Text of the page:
Effect of Aging and Human Immunodeficiency Virus Infection on Cognitive Abilities


Address correspondence to Dr. Nicoletta Ciccarelli, Institute of Clinical Infectious Diseases, Catholic University of the Sacred Heart, Largo Agostino Gemelli 8, Rome 00168, Italy. E-mail: nicoletta.ciccarelli@rm.unicatt.it



To explore the combined effects of aging and human immunodeficiency virus (HIV) infection on cognitive decay.


Cross-sectional, single-cohort study.


Institute of Clinical Infectious Diseases, Catholic University of the Sacred Heart, Rome, Italy.


One hundred fifty-three asymptomatic HIV-positive (HIV+) outpatients (20% aged ≥ 60) and an age- and education-matched control population of 39 HIV-negative individuals.


A neuropsychological investigation was conducted to compare four groups of participants classified on the basis of HIV serostatus and age (<60 vs ≥60). The effects of age and HIV infection on neuropsychological performance were analyzed using a two-by-two factorial analysis of variance. Demographic and clinical variables associated with neuropsychological performance were identified using linear regression analysis in the HIV+ population.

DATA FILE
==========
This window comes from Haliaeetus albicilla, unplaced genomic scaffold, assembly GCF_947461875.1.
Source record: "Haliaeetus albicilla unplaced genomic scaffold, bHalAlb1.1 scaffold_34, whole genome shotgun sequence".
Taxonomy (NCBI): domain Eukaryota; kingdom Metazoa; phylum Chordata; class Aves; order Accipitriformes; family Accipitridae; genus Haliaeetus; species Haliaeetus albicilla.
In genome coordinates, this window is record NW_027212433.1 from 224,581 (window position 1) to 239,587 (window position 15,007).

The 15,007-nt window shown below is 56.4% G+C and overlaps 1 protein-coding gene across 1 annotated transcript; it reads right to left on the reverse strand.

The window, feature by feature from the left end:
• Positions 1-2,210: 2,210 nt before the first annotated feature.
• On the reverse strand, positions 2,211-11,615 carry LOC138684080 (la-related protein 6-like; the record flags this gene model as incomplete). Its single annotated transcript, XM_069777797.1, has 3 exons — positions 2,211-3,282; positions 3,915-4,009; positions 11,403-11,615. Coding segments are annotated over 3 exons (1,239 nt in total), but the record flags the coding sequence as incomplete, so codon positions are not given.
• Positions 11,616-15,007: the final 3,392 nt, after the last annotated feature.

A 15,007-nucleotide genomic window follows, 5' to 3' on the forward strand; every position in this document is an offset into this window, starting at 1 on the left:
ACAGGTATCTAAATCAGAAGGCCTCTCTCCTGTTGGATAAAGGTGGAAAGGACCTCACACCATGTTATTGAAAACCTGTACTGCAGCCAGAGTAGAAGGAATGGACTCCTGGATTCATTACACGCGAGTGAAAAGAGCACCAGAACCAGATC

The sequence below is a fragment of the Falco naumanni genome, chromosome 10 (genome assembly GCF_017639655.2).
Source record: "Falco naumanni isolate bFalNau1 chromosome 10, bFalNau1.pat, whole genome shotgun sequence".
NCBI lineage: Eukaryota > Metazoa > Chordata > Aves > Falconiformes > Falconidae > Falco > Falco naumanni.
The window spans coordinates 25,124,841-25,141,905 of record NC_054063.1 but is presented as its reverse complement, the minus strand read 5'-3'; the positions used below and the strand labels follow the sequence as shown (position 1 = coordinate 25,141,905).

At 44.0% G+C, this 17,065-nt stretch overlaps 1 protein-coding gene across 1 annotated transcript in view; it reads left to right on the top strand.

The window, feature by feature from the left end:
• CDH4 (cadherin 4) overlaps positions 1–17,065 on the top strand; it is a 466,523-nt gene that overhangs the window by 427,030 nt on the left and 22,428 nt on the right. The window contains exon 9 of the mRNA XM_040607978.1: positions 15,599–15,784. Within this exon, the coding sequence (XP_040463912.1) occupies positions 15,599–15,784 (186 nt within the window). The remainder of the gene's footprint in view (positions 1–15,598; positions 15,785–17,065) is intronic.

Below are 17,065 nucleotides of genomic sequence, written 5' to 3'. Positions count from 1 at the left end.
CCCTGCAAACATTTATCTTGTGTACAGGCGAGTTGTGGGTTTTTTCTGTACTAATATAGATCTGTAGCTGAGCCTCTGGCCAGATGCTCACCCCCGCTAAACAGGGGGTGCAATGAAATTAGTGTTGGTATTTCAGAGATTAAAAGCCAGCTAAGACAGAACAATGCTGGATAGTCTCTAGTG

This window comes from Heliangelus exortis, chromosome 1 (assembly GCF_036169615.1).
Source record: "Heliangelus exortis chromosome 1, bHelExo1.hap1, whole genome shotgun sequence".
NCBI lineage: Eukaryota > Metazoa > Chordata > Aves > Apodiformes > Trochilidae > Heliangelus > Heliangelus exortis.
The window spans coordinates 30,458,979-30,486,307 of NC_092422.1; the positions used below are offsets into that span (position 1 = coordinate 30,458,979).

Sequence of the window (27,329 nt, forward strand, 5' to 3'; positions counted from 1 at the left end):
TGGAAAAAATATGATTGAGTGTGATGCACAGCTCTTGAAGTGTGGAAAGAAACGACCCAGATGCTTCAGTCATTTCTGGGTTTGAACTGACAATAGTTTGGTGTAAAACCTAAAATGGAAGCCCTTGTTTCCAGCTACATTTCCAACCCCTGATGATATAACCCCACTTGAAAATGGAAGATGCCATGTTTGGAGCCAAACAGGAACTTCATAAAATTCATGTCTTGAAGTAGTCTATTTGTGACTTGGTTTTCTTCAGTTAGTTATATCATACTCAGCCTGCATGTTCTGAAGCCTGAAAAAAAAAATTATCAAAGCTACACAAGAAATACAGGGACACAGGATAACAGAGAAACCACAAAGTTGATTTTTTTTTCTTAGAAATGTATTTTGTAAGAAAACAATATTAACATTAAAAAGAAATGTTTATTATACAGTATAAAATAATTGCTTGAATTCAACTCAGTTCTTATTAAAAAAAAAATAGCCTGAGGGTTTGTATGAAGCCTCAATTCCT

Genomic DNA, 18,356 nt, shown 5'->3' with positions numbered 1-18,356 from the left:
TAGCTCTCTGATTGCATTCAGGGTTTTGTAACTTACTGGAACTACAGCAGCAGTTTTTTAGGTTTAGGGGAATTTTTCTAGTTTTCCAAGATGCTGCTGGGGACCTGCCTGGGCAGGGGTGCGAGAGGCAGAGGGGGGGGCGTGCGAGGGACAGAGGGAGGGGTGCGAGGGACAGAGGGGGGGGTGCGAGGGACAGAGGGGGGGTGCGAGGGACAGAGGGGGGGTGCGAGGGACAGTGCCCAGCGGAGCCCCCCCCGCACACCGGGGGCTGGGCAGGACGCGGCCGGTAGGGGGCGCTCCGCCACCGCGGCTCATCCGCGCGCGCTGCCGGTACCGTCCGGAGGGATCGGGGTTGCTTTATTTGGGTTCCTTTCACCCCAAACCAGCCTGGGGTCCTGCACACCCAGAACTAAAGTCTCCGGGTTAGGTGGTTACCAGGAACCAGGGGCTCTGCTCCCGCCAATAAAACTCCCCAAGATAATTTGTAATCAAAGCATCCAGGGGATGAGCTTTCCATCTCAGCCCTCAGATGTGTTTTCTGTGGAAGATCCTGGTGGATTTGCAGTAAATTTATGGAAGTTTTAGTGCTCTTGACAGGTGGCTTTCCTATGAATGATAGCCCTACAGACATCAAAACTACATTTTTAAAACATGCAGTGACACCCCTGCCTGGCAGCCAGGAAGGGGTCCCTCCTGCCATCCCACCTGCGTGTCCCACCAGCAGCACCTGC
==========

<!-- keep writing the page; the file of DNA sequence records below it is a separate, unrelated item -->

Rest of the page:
HIV infection and aging had significant negative effects on cognitive performance, but no significant interaction was observed between these two factors. Although older HIV+ participants had worse cognitive performance, they showed no distinct cognitive pattern from younger HIV+ participants. Moreover, younger HIV+ participants' performance on memory tasks was qualitatively and quantitatively comparable with that of older HIV− participants, despite the dramatic age difference.


Aging and HIV might be additive factors in the expression of cognitive decline. As the HIV+ population ages, routine neuropsychological examinations could help clinicians better understand and manage the expression of cognitive impairment.